MVFC teams in battle for playoffs
FARGO -- When it comes to getting more than two teams in the Division I FCS playoffs, the Missouri Valley Football Conference has some making up to do. The problem: They've been beating each other up.
FARGO - When it comes to getting more than two teams in the Division I FCS playoffs, the Missouri Valley Football Conference has some making up to do. The problem: They’ve been beating each other up.
Of the five leagues that are considered the powers of the FCS, the Missouri Valley has the fewest teams with three or fewer losses. With four weeks left in the regular season, that’s not a good place to be.
“You would think the third place team in the Missouri Valley would have an automatic chance at making the playoffs,” said Southern Illinois head coach Dale Lennon. “But this year, it might not be that way. All we can do is play out the schedule and try to put a record out there that is respectable.”
North Dakota State is 8-0 overall and Youngstown State 7-1. The next five teams each have four losses.
The hope for Valley coaches is the FCS playoff selection committee takes the Gridiron Power Index into account more than it has in the past. The power poll has the Valley ranked as the toughest FCS league.
“But I have my skepticism,” said NDSU head coach Craig Bohl. “As you get to different parts of the country, I don’t think people on the selection committee recognize the amount of parity in the league. We can boast about our GPI rating, but for some reason, I get concerned for a school like Southern Illinois. I don’t think (the playoff committee) recognizes the skill level that comes into play.”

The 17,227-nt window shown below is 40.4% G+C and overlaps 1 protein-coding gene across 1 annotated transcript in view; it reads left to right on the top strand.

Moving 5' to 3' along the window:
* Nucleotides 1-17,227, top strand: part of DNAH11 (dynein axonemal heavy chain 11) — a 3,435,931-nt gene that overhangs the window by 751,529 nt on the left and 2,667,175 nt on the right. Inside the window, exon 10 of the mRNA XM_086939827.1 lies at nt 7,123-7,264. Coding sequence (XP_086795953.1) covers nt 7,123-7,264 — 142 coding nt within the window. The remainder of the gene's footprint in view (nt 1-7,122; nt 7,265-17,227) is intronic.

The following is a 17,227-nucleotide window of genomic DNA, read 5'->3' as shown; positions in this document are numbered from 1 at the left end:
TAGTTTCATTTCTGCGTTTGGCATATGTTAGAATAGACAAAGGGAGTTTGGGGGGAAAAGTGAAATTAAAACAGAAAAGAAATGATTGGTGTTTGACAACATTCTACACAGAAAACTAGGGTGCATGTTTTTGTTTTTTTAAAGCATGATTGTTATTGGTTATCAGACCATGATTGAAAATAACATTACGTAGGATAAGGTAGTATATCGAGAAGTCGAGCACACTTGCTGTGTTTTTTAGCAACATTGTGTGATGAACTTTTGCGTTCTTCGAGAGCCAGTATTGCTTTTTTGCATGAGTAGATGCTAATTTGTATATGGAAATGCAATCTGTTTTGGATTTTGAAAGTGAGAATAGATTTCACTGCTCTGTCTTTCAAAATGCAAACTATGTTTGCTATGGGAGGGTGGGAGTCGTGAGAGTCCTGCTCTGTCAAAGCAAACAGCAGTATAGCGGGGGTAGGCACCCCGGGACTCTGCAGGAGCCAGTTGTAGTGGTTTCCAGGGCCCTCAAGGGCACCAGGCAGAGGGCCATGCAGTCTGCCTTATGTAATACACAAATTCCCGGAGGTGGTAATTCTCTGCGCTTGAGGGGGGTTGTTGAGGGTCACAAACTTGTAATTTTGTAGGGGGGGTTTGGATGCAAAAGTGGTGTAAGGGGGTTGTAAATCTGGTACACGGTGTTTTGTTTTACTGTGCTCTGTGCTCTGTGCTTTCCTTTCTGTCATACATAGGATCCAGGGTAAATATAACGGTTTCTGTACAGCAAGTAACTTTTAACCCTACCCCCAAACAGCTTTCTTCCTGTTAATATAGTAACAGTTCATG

The Colonial Athletic Association has six teams with three or less defeats, led by Towson at 8-1 and Maine at 7-1. Delaware is 6-2 and James Madison and William and Mary each have three losses.
The Big Sky Conference has four teams with two losses each: Eastern Washington, Montana State, Northern Arizona and Montana. Southern Utah is in the hunt at 6-3.
The Southland Conference has four teams with three or less losses. With the departure of Georgia Southern and Appalachian State to a FBS transition, the Southern Conference has lost power points and has three teams in the playoff hunt with three losses or less.
To catch a lot of these teams, the Missouri Valley needs at least one of the following scenarios to happen: South Dakota State to win three straight or SIU, Illinois State and the University of South Dakota to win four straight.
Illinois State and USD still have to travel to the Fargodome. SDSU still has to travel to Youngstown. SIU’s toughest game remaining on paper is at home against Illinois State.
“We’re in hopes every year to see as many teams from our league in the playoffs,” Bohl said. “Unfortunately, we beat ourselves up and eliminate ourselves.”
The FCS did increase the playoff field from 20 to 24 with three being at-large entrants. The last time a Valley school made the playoffs with four losses was NDSU in 2010 - and the Bison were the last team picked.
On the plus side, four-loss teams making the playoff field with an at-large berth is not unheard of. In 2009, 7-4 Weber State from the Big Sky got in. Maine and Texas State made it with four losses in 2008, the last year of the 16-team postseason field.
No at-large team with four losses made it last season.
“The league is very stout and I hope that is recognized when it comes time to pick teams from our league for the playoffs,” said Illinois State head coach Brock Spack. “We beat up on each other. I think our conference by far is the best league in the country.”
Yet, it’s debatable if that helps much. Northern Iowa didn’t make it at 7-4 in 2009 and Spack’s team didn’t make it at 7-4 in 2011. Indiana State and Youngstown didn’t make it with four defeats last year.
The FCS was considering using a Simple Rating System that apparently has more of a power ranking format built into it, but tabled it for another year.
“I don’t know what goes on behind those closed doors,” Spack said. “I’m biased. The conference is tremendous and we have tremendous schools.”